Posted March 11, 2020
Insurance remains the primary tool for managing climate-related risk. But for how long?
Despite indications that real estate asset managers and investors have begun taking steps to manage climate uncertainties more proactively, as reported in the Climate Risk and Real Estate Investment Decision-Making report from ULI and Heitman, interviews conducted with leading industry figures over the past four years reveal that the sector continues to rely primarily on property insurance policies to manage its climate-related risk from year to year.
In addition to the risk of physical damage to properties, the ULI/Heitman report noted that risks of rising capital and operational costs as well as asset devaluation are among several climate-related drivers of the real estate sector’s future performance. To manage such risks, managers and investors alike are leveraging new forms of asset- and portfolio-level risk mapping, developing new reporting standards in line with emerging climate-related disclosure frameworks, and considering ways to invest in new and existing holdings in ways that mitigate their financial exposure to disaster losses.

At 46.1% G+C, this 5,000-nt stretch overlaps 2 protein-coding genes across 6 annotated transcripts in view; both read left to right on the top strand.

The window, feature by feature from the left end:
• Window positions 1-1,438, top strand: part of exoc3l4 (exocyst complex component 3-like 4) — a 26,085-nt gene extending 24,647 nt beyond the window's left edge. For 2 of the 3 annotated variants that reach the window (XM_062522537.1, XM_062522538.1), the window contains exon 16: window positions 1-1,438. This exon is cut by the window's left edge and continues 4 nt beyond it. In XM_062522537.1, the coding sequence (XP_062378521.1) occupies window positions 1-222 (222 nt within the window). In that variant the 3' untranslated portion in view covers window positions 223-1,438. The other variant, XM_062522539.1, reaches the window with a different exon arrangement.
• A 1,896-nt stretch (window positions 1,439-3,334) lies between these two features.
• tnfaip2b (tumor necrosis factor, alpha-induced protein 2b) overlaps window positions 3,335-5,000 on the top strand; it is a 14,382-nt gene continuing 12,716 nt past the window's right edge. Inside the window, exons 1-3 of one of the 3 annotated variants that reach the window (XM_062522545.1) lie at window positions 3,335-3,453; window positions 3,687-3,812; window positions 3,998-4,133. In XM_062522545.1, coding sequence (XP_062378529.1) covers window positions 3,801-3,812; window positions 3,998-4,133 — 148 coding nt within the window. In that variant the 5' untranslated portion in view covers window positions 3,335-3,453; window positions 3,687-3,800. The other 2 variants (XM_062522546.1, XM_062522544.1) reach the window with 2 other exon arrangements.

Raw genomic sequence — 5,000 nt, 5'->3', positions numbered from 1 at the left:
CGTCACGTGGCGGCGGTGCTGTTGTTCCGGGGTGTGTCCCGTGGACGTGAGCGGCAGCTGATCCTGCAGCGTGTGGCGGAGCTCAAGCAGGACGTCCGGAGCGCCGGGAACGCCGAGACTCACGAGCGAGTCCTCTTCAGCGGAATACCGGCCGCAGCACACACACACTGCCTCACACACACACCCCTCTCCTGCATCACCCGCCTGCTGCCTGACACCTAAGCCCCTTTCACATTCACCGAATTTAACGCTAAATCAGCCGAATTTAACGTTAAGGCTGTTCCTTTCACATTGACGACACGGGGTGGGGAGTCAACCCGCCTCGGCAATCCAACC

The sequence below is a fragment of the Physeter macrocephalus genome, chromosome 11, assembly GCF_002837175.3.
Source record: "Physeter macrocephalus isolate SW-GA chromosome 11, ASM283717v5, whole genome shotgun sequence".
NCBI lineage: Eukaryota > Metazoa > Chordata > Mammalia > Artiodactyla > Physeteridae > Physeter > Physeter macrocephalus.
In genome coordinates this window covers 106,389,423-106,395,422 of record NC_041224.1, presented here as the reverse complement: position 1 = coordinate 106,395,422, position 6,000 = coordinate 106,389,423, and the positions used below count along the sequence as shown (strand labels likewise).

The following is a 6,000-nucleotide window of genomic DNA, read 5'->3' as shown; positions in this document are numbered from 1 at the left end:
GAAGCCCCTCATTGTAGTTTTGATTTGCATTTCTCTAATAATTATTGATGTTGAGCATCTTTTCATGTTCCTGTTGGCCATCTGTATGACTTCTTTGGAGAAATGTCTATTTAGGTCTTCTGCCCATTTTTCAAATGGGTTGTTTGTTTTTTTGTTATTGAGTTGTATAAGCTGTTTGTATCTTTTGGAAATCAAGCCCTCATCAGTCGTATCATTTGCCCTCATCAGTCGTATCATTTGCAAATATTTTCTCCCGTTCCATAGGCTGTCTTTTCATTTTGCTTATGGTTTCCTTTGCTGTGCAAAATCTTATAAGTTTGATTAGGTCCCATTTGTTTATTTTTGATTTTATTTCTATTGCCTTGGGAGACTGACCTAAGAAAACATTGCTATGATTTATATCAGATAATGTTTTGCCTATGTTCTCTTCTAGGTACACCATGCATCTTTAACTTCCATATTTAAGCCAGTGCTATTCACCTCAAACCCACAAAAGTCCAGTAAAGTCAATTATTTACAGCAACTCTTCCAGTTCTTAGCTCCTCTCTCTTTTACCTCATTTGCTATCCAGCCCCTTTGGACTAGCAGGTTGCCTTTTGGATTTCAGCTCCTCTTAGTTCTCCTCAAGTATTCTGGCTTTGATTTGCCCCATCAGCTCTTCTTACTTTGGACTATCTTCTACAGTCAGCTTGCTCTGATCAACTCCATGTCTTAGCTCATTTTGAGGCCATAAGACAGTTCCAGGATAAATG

“It’s understandable that reinsurers are leading the conversation, but maybe the real estate sector needs to be driving the conversation a little more,” says Daniel Stander, who leads the resilience practice at Silicon Valley–based Risk Management Solutions (RMS), a firm that pioneered catastrophe risk modeling in the late 1980s.
One reason for greater involvement by real estate experts is that in the future, property insurance may not be economical—or even available—in high-hazard real estate markets. Will South Florida property be insurable in 20 years’ time, for example? If insurance is unaffordable or, worse, unavailable, what would happen to the fundamentals of a market?
Stander sees another reason for the real estate sector to act: opportunity. By better quantifying and managing their climate-related risk, asset managers and investors ultimately will improve their performance.
Seek First to Understand
Reinsurers have long used third-party catastrophe models from vendors like RMS to price environmental uncertainties. These models provide probabilistic estimates of expected catastrophic losses for a given portfolio of assets against a wide range of potential events.